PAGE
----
Literacy in India

Steve Farmer saf at SAFARMER.COM
Mon Mar 27 21:44:11 UTC 2000

Lakshmi Srinivas writes, on the work of Denise Schmandt-Besserat:

> D. Schmandt-Besserat, talking of clay tokens of the
> ancient Near East (which were used as counters and
> tallies) in her Before Writing (Univ of Texas Press,
> Austin, 1992, p. 195), says "They were the precursor
> of writing and document communication in prehistory.
> They were the precursor of numerals and shed light on
> the origin of mathematics".
> In what follows she asks certain questions. "The
> tokens also raise new questions concerning the essence
> of writing. Was the first script of the Near East
> unique in deriving from a counting device? Or is
> literacy universally tied to numeracy? Is numeracy a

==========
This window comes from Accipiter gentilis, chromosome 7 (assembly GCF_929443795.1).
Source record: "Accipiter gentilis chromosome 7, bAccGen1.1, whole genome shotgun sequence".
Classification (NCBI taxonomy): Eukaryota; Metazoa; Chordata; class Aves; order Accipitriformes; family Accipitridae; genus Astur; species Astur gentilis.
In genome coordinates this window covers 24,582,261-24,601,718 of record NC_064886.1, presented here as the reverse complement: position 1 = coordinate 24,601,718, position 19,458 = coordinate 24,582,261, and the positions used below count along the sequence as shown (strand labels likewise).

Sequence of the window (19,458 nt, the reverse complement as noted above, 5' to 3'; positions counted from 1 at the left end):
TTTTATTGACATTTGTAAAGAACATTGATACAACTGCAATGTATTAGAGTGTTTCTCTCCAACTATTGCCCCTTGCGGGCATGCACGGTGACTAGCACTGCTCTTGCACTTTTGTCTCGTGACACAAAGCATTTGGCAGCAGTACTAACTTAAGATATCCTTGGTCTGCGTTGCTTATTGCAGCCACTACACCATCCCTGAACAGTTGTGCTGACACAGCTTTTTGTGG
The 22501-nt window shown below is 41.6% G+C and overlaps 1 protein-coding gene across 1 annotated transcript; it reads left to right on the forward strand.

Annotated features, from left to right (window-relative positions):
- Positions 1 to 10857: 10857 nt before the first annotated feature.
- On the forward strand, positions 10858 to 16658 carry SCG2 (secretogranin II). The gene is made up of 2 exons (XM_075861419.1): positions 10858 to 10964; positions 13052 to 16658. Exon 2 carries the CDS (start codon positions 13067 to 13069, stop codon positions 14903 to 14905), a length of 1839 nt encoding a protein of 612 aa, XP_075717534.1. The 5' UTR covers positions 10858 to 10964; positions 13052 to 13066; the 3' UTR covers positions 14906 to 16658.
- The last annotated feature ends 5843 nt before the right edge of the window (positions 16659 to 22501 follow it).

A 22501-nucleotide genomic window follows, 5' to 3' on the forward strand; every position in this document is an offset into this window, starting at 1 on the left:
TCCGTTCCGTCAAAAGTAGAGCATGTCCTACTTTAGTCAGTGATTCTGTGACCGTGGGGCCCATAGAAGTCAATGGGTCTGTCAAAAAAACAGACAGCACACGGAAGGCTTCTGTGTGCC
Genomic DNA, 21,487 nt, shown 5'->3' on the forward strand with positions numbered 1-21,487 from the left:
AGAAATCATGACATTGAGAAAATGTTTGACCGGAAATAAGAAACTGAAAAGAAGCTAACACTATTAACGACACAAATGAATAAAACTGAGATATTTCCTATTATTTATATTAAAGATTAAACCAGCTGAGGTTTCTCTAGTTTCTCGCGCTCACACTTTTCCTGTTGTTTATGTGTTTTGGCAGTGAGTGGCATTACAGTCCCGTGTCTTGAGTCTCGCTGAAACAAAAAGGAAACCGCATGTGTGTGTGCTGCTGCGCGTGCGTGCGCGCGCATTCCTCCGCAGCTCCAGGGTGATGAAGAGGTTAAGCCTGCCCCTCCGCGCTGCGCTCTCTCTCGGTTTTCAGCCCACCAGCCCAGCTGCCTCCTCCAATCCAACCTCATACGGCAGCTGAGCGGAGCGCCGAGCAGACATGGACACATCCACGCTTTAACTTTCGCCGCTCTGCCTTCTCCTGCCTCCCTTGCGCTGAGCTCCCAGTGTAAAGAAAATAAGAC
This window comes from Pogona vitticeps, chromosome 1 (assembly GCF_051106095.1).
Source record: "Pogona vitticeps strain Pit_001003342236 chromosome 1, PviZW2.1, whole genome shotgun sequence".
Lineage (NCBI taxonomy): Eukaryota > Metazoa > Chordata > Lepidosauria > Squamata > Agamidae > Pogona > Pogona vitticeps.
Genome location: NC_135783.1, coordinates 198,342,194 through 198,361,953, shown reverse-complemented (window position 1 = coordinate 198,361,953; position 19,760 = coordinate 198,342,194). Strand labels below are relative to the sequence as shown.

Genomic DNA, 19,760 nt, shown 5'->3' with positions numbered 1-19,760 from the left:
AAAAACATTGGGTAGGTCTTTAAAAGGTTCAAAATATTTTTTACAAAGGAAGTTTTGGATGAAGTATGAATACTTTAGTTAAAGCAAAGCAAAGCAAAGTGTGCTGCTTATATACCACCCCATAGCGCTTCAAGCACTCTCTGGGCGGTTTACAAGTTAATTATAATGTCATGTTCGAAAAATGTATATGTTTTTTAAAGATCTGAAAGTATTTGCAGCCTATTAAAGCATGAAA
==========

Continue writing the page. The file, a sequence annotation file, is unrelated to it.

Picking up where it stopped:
> prerequisite for literacy?"

LS continues:

> It appears that Near Eastern archaeology has not
> turned up even "one example of tokens regarded in the
> hypothesis as prototypes of logograms other than
> numbers".

Is this last quotation in fact from Schmandt-Besserat? I wonder, since
it reverses what I understand of her central thesis. In a number of
papers going back to the 70s, Schmandt-Besserat repeatedly argues that
there are *direct* links between the shapes of these tokens and the
earliest forms of Sumerian cuneiform writing -- not only of numbers).
What is the origins of this quotation?

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